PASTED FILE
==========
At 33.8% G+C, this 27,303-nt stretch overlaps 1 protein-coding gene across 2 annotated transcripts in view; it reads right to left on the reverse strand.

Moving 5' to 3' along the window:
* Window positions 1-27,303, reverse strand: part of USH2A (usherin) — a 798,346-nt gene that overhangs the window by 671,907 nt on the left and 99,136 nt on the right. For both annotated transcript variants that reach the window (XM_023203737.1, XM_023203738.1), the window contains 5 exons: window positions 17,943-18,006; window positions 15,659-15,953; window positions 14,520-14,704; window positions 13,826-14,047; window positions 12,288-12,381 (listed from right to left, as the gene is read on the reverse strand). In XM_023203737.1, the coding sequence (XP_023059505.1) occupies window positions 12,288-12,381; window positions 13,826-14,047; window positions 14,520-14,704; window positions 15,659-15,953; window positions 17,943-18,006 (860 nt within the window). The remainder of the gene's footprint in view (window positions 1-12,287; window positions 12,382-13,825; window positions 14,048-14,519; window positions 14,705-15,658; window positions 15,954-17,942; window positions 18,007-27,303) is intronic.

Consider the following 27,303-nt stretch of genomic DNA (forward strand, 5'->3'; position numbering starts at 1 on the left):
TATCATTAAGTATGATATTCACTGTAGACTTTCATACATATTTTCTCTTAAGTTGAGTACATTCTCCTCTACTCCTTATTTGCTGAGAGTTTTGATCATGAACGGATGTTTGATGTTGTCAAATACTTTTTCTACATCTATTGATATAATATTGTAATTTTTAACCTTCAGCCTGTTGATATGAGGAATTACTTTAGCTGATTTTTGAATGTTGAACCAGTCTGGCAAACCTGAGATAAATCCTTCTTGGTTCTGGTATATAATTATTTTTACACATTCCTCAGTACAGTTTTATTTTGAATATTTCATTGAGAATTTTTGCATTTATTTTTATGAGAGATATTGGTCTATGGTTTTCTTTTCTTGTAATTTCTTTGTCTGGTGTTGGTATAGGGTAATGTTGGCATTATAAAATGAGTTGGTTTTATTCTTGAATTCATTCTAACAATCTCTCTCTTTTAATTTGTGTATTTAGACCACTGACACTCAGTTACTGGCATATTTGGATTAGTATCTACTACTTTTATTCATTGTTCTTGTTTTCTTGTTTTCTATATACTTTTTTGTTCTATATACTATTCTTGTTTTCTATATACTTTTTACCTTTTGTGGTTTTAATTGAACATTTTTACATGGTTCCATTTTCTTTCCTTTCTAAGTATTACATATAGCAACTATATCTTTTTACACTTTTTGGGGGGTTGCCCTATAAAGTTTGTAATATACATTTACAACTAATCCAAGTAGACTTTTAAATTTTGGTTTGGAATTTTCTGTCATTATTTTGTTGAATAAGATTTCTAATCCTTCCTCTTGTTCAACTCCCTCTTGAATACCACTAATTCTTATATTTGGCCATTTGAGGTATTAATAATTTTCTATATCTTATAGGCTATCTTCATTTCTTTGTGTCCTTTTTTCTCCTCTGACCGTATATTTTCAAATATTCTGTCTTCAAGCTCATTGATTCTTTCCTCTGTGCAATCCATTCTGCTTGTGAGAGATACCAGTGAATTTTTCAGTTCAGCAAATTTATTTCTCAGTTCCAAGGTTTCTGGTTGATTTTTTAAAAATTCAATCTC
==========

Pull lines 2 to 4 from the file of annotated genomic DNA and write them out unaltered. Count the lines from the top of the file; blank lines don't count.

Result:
Moving 5' to 3' along the window:
* Window positions 1-27,303, reverse strand: part of USH2A (usherin) — a 798,346-nt gene that overhangs the window by 671,907 nt on the left and 99,136 nt on the right. For both annotated transcript variants that reach the window (XM_023203737.1, XM_023203738.1), the window contains 5 exons: window positions 17,943-18,006; window positions 15,659-15,953; window positions 14,520-14,704; window positions 13,826-14,047; window positions 12,288-12,381 (listed from right to left, as the gene is read on the reverse strand). In XM_023203737.1, the coding sequence (XP_023059505.1) occupies window positions 12,288-12,381; window positions 13,826-14,047; window positions 14,520-14,704; window positions 15,659-15,953; window positions 17,943-18,006 (860 nt within the window). The remainder of the gene's footprint in view (window positions 1-12,287; window positions 12,382-13,825; window positions 14,048-14,519; window positions 14,705-15,658; window positions 15,954-17,942; window positions 18,007-27,303) is intronic.

Consider the following 27,303-nt stretch of genomic DNA (forward strand, 5'->3'; position numbering starts at 1 on the left):